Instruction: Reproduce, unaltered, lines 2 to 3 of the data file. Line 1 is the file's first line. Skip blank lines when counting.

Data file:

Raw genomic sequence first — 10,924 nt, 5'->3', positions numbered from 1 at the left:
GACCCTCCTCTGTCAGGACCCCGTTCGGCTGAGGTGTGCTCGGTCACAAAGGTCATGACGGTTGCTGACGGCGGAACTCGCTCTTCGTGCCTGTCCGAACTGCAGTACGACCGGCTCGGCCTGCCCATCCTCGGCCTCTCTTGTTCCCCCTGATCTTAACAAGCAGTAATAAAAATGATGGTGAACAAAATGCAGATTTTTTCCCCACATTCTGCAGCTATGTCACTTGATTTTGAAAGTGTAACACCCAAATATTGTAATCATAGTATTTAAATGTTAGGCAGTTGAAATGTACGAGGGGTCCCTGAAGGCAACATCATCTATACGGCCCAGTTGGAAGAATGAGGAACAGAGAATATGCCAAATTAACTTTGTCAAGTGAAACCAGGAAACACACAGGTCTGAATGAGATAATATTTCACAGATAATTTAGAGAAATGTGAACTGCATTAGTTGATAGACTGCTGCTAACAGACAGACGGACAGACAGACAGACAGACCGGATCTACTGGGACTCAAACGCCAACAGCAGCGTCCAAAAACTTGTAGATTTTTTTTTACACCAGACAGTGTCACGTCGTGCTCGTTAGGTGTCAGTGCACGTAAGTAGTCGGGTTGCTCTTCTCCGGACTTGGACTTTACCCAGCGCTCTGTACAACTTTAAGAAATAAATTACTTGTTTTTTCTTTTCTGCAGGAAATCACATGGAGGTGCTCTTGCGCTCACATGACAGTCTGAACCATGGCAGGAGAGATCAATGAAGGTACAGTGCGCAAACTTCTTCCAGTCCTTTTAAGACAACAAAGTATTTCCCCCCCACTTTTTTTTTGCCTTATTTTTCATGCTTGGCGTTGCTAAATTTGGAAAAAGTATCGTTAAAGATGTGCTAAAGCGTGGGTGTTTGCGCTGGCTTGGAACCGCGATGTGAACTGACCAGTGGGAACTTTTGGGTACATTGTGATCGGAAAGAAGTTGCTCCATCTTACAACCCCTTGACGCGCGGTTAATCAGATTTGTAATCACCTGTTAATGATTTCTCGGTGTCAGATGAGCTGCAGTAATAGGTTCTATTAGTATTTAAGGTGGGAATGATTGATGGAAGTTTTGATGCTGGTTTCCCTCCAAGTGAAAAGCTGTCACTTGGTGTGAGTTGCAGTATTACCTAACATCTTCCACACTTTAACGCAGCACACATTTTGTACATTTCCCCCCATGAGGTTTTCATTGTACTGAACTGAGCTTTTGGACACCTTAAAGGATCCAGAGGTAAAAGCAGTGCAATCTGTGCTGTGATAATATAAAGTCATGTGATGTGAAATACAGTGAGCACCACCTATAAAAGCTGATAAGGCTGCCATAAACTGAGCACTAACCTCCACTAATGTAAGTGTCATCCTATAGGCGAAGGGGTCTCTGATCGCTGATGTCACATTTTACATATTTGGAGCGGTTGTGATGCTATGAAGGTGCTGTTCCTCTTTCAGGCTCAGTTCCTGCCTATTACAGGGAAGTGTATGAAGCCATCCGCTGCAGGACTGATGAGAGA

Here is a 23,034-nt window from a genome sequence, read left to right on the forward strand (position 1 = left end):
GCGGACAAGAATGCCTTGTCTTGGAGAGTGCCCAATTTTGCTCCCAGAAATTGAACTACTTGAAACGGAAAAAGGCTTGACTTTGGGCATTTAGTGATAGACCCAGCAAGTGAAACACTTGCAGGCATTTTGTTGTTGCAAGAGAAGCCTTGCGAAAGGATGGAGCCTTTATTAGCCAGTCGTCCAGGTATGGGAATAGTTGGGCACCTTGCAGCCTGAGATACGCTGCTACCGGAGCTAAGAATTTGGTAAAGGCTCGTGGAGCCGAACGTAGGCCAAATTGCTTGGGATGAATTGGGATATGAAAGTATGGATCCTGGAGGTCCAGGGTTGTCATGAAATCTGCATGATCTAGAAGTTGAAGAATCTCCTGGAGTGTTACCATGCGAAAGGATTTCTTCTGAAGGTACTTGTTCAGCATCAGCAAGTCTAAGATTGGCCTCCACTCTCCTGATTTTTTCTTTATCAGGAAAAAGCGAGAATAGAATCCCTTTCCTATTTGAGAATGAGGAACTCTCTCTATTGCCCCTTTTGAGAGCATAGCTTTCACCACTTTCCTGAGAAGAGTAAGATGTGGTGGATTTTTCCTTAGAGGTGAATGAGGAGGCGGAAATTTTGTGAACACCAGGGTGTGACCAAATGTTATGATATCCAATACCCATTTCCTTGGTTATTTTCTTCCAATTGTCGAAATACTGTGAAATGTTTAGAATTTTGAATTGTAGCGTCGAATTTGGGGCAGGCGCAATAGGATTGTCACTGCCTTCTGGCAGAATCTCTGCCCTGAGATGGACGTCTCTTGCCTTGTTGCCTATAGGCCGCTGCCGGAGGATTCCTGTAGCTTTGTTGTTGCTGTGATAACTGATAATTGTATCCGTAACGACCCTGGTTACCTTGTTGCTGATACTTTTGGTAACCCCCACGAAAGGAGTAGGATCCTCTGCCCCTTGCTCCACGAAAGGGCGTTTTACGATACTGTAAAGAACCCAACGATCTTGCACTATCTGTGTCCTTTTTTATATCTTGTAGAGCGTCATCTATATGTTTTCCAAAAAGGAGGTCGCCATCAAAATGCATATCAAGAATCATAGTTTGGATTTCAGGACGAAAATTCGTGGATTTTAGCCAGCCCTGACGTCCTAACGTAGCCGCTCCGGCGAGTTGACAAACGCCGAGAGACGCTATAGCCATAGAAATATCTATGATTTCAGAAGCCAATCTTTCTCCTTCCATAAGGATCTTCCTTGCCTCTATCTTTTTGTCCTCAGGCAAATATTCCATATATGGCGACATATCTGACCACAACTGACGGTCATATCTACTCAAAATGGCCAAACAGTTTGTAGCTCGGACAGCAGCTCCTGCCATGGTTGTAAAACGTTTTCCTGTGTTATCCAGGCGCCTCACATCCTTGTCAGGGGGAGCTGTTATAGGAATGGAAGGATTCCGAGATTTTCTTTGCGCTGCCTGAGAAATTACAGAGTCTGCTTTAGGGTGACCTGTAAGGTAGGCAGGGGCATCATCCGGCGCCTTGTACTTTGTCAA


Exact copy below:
GACCCTCCTCTGTCAGGACCCCGTTCGGCTGAGGTGTGCTCGGTCACAAAGGTCATGACGGTTGCTGACGGCGGAACTCGCTCTTCGTGCCTGTCCGAACTGCAGTACGACCGGCTCGGCCTGCCCATCCTCGGCCTCTCTTGTTCCCCCTGATCTTAACAAGCAGTAATAAAAATGATGGTGAACAAAATGCAGATTTTTTCCCCACATTCTGCAGCTATGTCACTTGATTTTGAAAGTGTAACACCCAAATATTGTAATCATAGTATTTAAATGTTAGGCAGTTGAAATGTACGAGGGGTCCCTGAAGGCAACATCATCTATACGGCCCAGTTGGAAGAATGAGGAACAGAGAATATGCCAAATTAACTTTGTCAAGTGAAACCAGGAAACACACAGGTCTGAATGAGATAATATTTCACAGATAATTTAGAGAAATGTGAACTGCATTAGTTGATAGACTGCTGCTAACAGACAGACGGACAGACAGACAGACAGACCGGATCTACTGGGACTCAAACGCCAACAGCAGCGTCCAAAAACTTGTAGATTTTTTTTTACACCAGACAGTGTCACGTCGTGCTCGTTAGGTGTCAGTGCACGTAAGTAGTCGGGTTGCTCTTCTCCGGACTTGGACTTTACCCAGCGCTCTGTACAACTTTAAGAAATAAATTACTTGTTTTTTCTTTTCTGCAGGAAATCACATGGAGGTGCTCTTGCGCTCACATGACAGTCTGAACCATGGCAGGAGAGATCAATGAAGGTACAGTGCGCAAACTTCTTCCAGTCCTTTTAAGACAACAAAGTATTTCCCCCCCACTTTTTTTTTGCCTTATTTTTCATGCTTGGCGTTGCTAAATTTGGAAAAAGTATCGTTAAAGATGTGCTAAAGCGTGGGTGTTTGCGCTGGCTTGGAACCGCGATGTGAACTGACCAGTGGGAACTTTTGGGTACATTGTGATCGGAAAGAAGTTGCTCCATCTTACAACCCCTTGACGCGCGGTTAATCAGATTTGTAATCACCTGTTAATGATTTCTCGGTGTCAGATGAGCTGCAGTAATAGGTTCTATTAGTATTTAAGGTGGGAATGATTGATGGAAGTTTTGATGCTGGTTTCCCTCCAAGTGAAAAGCTGTCACTTGGTGTGAGTTGCAGTATTACCTAACATCTTCCACACTTTAACGCAGCACACATTTTGTACATTTCCCCCCATGAGGTTTTCATTGTACTGAACTGAGCTTTTGGACACCTTAAAGGATCCAGAGGTAAAAGCAGTGCAATCTGTGCTGTGATAATATAAAGTCATGTGATGTGAAATACAGTGAGCACCACCTATAAAAGCTGATAAGGCTGCCATAAACTGAGCACTAACCTCCACTAATGTAAGTGTCATCCTATAGGCGAAGGGGTCTCTGATCGCTGATGTCACATTTTACATATTTGGAGCGGTTGTGATGCTATGAAGGTGCTGTTCCTCTTTCAGGCTCAGTTCCTGCCTATTACAGGGAAGTGTATGAAGCCATCCGCTGCAGGACTGATGAGAGA

Here is a 23,034-nt window from a genome sequence, read left to right on the forward strand (position 1 = left end):